You know, any time someone says "this is an industry-standard and that's why you should use it" my first thought is "hmm, which of these buildings is tallest and will ensure a quick death when I inevitably jump off of it?" MOST ESPECIALLY when the company just decides X is what everyone is going to switch to, regardless of what they're using now and regardless of how many YEARS it's been that way and working perfectly. Nope, doesn't matter, just get onboard the freight train, and if your productivity takes a hit, if you start missing deadlines dealing with shit you didn't have to deal with when using the "worse" tools, well, I guess that doesn't fucking matter, does it?!
And that's not even talking about the fact that the Maven build takes almost four minutes, which is just about 4x as long as the Ant build it replaced, each and every fucking time I make a change.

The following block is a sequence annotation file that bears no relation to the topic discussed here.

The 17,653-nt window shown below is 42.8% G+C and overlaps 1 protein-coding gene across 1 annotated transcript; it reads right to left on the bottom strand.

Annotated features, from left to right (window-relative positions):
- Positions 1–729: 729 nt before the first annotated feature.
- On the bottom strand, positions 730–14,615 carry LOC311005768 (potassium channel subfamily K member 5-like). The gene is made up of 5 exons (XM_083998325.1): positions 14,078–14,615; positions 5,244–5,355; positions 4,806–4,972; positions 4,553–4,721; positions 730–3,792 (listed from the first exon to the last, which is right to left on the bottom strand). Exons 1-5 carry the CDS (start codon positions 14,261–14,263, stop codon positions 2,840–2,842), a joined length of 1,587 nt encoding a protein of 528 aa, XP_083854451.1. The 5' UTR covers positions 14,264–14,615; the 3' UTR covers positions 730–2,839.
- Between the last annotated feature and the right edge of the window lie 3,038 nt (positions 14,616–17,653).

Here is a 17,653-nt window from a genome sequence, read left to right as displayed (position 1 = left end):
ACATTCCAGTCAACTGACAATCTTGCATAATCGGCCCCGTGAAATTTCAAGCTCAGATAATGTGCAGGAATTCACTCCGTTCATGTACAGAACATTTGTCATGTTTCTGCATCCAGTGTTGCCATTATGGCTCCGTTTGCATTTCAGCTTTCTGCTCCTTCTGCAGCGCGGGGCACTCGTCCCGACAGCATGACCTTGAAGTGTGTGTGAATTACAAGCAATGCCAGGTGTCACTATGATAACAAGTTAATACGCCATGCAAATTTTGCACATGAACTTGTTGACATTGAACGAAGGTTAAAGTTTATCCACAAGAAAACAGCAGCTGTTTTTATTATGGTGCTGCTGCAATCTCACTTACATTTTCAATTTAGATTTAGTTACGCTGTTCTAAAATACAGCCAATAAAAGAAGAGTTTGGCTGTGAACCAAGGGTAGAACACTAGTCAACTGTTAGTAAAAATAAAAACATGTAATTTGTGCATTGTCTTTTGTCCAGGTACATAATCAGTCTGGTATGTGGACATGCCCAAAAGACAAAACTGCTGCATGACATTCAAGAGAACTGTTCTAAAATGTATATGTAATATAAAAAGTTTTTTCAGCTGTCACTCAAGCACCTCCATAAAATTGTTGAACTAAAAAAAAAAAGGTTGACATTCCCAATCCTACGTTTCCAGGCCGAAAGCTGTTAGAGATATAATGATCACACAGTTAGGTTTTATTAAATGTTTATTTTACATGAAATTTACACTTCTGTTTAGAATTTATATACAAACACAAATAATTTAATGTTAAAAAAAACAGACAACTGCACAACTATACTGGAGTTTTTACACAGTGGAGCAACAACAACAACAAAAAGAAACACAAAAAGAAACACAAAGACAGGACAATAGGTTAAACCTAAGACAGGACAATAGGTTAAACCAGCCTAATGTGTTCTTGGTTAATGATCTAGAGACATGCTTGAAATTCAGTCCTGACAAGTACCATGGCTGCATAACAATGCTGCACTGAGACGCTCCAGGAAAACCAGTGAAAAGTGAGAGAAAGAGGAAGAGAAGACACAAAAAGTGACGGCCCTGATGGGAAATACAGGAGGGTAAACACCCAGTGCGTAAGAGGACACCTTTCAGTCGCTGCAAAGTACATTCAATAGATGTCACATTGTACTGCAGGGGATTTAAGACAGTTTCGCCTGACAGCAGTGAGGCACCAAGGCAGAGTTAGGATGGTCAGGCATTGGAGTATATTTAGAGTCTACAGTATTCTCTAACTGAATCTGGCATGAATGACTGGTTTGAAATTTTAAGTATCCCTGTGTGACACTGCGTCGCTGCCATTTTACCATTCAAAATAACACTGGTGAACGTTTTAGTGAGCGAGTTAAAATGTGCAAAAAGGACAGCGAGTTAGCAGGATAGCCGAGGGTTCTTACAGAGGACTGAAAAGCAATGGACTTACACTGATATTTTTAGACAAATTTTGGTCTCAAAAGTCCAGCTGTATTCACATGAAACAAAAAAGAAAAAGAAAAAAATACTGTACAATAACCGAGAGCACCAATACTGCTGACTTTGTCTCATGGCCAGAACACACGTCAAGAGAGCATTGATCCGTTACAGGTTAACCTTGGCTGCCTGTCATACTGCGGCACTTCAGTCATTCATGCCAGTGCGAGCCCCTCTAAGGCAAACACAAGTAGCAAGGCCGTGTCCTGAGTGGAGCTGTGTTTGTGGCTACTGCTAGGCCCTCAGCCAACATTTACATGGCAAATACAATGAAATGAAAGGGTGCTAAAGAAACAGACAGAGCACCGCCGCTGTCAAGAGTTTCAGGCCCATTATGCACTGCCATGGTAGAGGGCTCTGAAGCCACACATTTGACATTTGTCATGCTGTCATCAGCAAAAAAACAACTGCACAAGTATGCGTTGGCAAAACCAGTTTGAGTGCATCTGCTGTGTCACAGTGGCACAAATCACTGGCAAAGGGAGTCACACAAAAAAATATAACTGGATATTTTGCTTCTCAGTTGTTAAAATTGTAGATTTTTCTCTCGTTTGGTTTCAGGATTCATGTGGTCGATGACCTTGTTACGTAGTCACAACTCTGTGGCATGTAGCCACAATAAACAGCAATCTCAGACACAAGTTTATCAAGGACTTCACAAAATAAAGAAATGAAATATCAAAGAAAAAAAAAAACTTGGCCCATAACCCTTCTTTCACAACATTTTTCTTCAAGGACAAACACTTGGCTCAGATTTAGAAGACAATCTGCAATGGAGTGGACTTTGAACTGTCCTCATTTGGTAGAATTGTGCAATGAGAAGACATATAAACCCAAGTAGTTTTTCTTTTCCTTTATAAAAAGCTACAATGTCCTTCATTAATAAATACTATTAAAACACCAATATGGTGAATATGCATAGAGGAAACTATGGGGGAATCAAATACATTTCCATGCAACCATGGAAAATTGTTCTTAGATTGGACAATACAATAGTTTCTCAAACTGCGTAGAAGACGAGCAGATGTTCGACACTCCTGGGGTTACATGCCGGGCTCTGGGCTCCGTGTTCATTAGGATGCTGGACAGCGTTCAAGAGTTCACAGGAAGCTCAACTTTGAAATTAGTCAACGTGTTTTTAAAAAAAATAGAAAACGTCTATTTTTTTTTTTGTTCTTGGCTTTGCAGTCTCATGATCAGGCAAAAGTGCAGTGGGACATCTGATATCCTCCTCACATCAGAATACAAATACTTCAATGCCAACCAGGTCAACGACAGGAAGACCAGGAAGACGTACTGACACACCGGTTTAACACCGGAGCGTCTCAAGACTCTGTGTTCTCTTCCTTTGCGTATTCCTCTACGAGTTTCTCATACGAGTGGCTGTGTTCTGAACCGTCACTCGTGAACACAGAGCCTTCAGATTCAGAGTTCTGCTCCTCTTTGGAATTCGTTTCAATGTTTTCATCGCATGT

Look, I'm sure there are solutions and I'm sure I'll find them next week because I always do... and I'm sure there's some tweaking we can do to improve the performance... and it's not like this is my first go-round with Maven, though it's probably the most complex project I've ever tried to do with it... by my fucking dear god this is a nightmare, and it's not a nightmare of my choosing.
I'm disgusted, tired and defeated, three things I never get when it comes to technology. Congratulations Maven, you're on the verge of breaking someone who doesn't get broken. Another day like the last three and I'm not gonna need Stackoverflow, I'm gonna need a bus schedule so I can figure out exactly when to step off the fucking sidewalk!10
Just posting on devRant because I have a few hours to kill thanks to another Veracode scan :(
I mean, I could probably go manually read all the source faster than this thing works.